If you are a Federal Student Loan Holder who are able to continue payments, your payments will pay off accrued interest before March 13, 2020 and go toward the principal loan balance. Also, your monthly payment will not go down; however, you will repay your loans more quickly and pay less over time. Lastly, if you are in forbearance, there is no penalty if you pay less than the monthly payment amount.
For FFEL loans owned by the New York State Higher Education Services Corporation (HESC), contact NYS HESC to understand your options:
- If you’re having trouble repaying your NYS HESC FFEL loan and need help, contact NYS HESC via webform at hesc.ny.gov OR email email@example.com.
- If you’re in default on your NYS HESC FFEL loan and need help, contact NYS HESC Office of Default Collections at 1-866-991-HESC (4372).
For FFEL and Perkins loans not owned by U.S. ED or NYS HESC, contact your student loan servicer to understand your options. You may be able to consolidate your loan(s) into a Direct Consolidation Loan that qualifies for relief; however, consolidation will affect your long-term interest rate and total repayment amount. Deferment and forbearance may also be an option.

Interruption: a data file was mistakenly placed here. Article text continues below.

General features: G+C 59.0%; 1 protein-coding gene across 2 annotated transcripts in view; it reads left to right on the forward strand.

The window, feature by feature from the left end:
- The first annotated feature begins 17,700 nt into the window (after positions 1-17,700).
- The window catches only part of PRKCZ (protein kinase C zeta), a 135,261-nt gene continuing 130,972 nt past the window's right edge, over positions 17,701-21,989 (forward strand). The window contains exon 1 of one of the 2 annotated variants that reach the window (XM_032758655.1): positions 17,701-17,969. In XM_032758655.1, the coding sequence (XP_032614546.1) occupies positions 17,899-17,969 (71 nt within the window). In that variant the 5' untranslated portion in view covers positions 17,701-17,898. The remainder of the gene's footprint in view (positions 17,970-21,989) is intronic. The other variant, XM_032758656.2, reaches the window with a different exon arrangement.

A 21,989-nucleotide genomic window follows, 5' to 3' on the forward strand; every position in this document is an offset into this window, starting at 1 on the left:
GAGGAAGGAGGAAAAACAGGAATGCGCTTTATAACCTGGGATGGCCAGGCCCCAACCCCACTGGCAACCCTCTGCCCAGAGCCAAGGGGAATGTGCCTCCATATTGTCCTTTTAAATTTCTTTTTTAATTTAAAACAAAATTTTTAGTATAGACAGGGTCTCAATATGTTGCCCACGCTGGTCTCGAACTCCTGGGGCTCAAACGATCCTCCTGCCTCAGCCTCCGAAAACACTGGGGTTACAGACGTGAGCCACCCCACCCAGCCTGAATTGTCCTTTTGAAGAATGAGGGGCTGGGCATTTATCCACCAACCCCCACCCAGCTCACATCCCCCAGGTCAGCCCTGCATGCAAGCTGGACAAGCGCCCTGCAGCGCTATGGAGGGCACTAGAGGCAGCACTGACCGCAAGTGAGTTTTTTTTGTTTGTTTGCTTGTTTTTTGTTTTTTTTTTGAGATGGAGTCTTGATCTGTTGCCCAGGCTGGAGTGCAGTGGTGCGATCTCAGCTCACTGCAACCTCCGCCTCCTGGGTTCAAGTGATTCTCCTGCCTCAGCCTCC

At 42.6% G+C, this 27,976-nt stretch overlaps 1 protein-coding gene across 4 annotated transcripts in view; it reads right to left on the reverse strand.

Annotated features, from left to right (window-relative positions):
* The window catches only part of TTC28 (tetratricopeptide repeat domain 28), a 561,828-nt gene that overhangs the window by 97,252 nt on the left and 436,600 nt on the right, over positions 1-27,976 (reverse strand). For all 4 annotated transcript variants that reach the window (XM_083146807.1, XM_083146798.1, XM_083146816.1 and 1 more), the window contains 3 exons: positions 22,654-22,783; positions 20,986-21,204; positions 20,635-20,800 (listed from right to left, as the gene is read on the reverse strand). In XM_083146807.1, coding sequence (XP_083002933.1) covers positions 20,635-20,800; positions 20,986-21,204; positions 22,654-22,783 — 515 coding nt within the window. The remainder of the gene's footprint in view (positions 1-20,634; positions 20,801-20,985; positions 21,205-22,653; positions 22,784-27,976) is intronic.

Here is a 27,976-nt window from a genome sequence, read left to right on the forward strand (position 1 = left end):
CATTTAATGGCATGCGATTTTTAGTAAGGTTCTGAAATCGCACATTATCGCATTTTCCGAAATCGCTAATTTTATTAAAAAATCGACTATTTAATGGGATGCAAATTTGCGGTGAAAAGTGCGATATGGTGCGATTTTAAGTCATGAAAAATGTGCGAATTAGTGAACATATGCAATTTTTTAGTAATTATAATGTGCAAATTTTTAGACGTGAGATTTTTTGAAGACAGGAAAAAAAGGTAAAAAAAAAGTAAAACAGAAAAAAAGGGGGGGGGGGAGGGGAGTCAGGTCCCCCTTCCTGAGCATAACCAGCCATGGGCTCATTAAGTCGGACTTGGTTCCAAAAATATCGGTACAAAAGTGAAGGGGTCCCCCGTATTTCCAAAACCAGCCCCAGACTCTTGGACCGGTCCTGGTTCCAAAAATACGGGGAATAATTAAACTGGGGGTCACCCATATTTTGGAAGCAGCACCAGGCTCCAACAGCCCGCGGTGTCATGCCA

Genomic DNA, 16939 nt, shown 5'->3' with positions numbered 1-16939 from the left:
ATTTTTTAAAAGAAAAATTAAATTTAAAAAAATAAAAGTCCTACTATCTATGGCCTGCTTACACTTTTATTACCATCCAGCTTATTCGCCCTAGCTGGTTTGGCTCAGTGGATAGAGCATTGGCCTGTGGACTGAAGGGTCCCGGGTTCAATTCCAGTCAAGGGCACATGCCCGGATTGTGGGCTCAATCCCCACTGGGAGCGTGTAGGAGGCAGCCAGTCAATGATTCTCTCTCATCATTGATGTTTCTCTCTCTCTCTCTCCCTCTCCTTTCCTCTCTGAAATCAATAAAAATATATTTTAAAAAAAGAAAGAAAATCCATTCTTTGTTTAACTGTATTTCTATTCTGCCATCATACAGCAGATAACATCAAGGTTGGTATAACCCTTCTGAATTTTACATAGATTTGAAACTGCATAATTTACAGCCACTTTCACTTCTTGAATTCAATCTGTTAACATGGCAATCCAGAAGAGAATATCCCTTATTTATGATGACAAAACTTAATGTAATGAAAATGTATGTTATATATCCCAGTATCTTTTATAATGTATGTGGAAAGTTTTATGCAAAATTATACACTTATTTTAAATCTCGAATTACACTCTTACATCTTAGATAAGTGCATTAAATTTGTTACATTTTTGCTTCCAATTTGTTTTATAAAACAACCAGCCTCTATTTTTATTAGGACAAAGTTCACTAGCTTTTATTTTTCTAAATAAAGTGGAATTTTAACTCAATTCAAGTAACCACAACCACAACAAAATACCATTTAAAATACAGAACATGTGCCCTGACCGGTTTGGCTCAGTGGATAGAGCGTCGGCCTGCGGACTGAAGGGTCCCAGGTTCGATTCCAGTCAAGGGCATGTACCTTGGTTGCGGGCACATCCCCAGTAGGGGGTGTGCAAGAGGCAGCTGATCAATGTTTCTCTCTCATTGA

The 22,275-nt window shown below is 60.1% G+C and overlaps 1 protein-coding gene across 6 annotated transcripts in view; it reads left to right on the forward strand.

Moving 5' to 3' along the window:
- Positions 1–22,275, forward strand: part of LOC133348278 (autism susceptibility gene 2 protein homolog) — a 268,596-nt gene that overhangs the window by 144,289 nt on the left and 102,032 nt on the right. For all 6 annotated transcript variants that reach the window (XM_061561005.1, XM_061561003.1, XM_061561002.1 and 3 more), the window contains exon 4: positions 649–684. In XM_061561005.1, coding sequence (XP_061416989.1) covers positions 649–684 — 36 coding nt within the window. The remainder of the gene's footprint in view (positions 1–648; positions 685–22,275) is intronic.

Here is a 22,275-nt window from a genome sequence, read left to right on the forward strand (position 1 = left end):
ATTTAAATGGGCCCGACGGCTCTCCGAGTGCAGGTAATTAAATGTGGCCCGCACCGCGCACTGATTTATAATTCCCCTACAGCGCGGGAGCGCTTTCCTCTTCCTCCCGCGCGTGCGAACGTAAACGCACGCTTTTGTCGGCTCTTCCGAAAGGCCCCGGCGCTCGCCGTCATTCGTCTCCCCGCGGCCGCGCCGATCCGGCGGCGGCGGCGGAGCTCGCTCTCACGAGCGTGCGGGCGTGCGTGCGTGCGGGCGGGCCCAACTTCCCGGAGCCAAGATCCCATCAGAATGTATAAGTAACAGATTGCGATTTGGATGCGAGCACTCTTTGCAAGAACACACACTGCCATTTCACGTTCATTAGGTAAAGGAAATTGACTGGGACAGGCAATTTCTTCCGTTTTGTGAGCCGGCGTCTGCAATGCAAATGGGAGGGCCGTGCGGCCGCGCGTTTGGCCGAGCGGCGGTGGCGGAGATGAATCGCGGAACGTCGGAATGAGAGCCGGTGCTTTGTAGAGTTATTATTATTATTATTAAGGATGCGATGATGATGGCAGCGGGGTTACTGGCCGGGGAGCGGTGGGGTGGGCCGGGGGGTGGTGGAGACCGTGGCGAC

Some private student loan servicers are offering relief to borrowers impacted by the COVID-19 pandemic. Contact your private loan servicer to ask about available alternative payment options.
All Student Loan Holders
No matter which type of lender you have, here are important questions to ask:
- Does my loan qualify for an income-driven repayment (IDR) plan?
- Are deferment or forbearance available to me? If Yes:
- What is the duration for both options?
- What are the implications for both options?
- Are there fees associated with the relief the loan servicer is offering? If Yes:
- Can the fees be waived?
- Will any relief I receive result in negative credit reporting?
As always, if you know your student loans have been an issue, and you would like to discuss how to best handle your loans while they may be in forbearance, please contact your financial counselor, Michael Hall. You may schedule your confidential appointment by calling 311 or by email: firstname.lastname@example.org.